Why Special STEAM?
Updated: Jan 10, 2019
In the brilliant documentary entitled, "Including Samuel", Dan Habib chronicles 4 years of his family's life trying to maneuver the often challenging world of parenting their child Samuel, who has Cerebral Palsy. The Habib family beautifully illustrates that inclusion of a child with physical limitations, while not a simple task, can be done at home, at school, and in the community.
At one point in the film, Betsy Habib, Samuel's mother, tells of a conversation between her and Samuel when Samuel, approximately 6-7 years old, shared with his mother that he would like to be an astronaut when he grows up. Of course, Betsy's first internal reaction was one of surprise, mostly because Samuel uses a wheelchair on a daily basis.
Trying to be positive, Betsy replied to Samuel that he could be the first astronaut in a wheelchair.
Samuel surprised her when he replied that because of zero gravity, he would not need a wheelchair in space.
Of course! Samuel felt free to dream of being exactly what he wanted to be because the science of it all gave him hope, rather than limiting him.
That's something to think about - how science gave Samuel a dream and something to hope for.
Yup, that's something to think about, and then it's something to do something about.
Why start a website dedicated to the inclusion of Special Education students into STEAM classes, and projects? Here's a little bit about why:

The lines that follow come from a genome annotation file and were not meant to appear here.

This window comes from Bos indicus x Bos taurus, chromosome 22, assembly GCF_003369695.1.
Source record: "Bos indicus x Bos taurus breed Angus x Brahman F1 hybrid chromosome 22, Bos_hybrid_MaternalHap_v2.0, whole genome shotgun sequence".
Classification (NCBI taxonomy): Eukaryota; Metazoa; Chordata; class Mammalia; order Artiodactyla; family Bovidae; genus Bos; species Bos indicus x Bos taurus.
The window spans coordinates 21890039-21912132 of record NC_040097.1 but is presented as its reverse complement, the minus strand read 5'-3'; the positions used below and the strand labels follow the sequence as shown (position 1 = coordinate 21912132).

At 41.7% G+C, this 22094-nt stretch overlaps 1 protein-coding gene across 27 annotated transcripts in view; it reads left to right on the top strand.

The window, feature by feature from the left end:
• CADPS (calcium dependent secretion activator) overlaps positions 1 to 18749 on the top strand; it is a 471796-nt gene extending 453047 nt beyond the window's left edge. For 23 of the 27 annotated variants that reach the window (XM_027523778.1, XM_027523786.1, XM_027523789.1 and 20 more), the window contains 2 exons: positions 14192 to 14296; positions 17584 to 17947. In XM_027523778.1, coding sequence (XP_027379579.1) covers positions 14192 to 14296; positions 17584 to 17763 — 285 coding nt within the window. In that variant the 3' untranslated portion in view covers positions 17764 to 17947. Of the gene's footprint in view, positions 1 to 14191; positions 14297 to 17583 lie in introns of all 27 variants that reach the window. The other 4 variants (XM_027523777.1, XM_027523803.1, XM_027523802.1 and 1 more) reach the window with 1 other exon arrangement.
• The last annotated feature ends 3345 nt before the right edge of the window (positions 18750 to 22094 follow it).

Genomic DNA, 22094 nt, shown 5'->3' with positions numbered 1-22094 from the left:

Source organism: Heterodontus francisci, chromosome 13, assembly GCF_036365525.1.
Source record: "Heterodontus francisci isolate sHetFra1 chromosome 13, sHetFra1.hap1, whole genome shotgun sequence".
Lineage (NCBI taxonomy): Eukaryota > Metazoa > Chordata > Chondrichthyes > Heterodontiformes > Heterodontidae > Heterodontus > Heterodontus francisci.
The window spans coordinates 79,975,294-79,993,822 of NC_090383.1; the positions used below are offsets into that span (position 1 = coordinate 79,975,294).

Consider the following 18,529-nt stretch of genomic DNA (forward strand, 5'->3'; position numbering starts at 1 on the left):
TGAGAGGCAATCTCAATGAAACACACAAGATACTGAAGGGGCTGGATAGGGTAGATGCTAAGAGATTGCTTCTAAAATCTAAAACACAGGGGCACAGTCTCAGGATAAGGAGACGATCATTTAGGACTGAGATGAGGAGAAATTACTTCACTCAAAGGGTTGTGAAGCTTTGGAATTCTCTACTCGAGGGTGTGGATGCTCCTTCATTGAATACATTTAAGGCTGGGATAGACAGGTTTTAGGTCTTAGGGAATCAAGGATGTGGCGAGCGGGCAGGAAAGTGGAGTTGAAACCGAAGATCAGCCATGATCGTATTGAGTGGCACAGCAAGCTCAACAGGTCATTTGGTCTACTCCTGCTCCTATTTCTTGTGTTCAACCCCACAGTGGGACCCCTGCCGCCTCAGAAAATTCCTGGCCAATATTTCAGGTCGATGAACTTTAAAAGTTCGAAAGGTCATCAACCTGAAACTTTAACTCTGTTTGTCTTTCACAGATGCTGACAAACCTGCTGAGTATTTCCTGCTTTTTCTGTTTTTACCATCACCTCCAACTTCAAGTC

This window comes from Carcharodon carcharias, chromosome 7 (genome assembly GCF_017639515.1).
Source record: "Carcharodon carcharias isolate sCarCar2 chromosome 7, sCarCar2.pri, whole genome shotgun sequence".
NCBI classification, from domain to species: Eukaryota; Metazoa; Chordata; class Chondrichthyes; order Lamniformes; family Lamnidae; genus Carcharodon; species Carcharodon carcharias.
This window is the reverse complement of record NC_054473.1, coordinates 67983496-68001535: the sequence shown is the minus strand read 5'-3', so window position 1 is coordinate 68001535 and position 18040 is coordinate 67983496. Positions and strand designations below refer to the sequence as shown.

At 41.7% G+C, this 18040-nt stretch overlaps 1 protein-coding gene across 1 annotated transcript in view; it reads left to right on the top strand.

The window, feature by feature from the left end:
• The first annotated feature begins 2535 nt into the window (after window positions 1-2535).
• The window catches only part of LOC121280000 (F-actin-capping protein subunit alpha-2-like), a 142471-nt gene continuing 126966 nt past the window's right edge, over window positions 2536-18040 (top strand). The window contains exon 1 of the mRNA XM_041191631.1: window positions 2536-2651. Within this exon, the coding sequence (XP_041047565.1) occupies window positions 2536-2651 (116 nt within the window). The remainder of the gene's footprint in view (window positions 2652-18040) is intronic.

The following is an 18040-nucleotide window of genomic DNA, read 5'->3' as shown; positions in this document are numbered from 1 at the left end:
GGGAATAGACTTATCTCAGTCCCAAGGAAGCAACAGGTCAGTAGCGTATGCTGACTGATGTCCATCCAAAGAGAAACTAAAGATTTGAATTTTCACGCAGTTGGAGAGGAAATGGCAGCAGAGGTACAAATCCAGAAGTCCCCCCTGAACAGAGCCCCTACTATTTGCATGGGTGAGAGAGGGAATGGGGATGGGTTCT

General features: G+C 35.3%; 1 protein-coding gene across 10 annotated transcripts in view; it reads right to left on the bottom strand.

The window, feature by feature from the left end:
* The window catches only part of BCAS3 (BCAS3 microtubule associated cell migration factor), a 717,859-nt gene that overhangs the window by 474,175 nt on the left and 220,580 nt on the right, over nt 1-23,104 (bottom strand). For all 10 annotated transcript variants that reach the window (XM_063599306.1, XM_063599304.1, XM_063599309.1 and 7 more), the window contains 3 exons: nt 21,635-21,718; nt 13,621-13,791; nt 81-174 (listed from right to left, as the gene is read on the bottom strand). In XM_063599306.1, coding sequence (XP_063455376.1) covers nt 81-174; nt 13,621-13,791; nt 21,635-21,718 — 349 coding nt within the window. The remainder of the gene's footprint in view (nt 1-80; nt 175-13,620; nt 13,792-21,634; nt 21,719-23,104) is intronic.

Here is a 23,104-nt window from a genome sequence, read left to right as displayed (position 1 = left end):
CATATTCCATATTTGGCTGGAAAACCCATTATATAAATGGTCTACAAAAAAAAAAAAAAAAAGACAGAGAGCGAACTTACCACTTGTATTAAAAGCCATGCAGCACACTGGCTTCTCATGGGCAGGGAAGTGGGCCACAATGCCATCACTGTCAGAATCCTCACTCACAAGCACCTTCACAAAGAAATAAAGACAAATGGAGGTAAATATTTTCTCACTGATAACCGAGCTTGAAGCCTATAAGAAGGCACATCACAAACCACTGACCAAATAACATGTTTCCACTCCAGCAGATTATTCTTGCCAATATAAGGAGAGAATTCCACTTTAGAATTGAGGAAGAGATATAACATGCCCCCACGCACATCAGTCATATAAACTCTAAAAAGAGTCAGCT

S - Science
The National Science Teachers Association (NSTA) has made this statement about science subjects being taught to Special Education students:
"Science for All” is a key goal of science education. Thanks to legislation such as the Individuals with Disabilities Act and the No Child Left Behind Act, students with disabilities have access to the general education curriculum more than ever before. Science teachers now have the opportunity to unlock the scientist in every student by identifying and fostering each child’s strengths while also attending to their challenges.
I believe that science can open our minds in ways that nothing else can. The truth is science will never be completely understood by anyone because there is always more to discover and learn. If we are choosing not the let Special Education students participate in science classes because we think they will not understand, we might as well not let any students study science. It's the process of discovery that we all need ... all of us!
Neil Armstrong once said:
"Mystery however is a very necessary ingredient in our lives. Mystery creates wonder and wonder is the basis for man's desire to understand. Who knows what mysteries will be solved in our lifetime, and what new riddles will become the challenge of the new generations?" "Congressional Record", Tuesday, September 16, 1969.
Need I say more?
Here is a great resource: STEM³ Academy
T - Technology
Including students with special needs in general ed classroom activities can be a challenge, however, activities using technology can often put everyone on equal playing fields. If a student feels overwhelmed with spoken directions, language, math, or written assignments, technology can ease those fears and make an assignment feel doable. Some programs allow teachers to adjust the skill level of assignments or allow all students to adjust assignments to fit their particular interests and needs. Technology also allows each student to display their grasp of a topic in different and individual ways.
Learn more here: How Do Special Education Students Benefit From Technology?
E - Engineering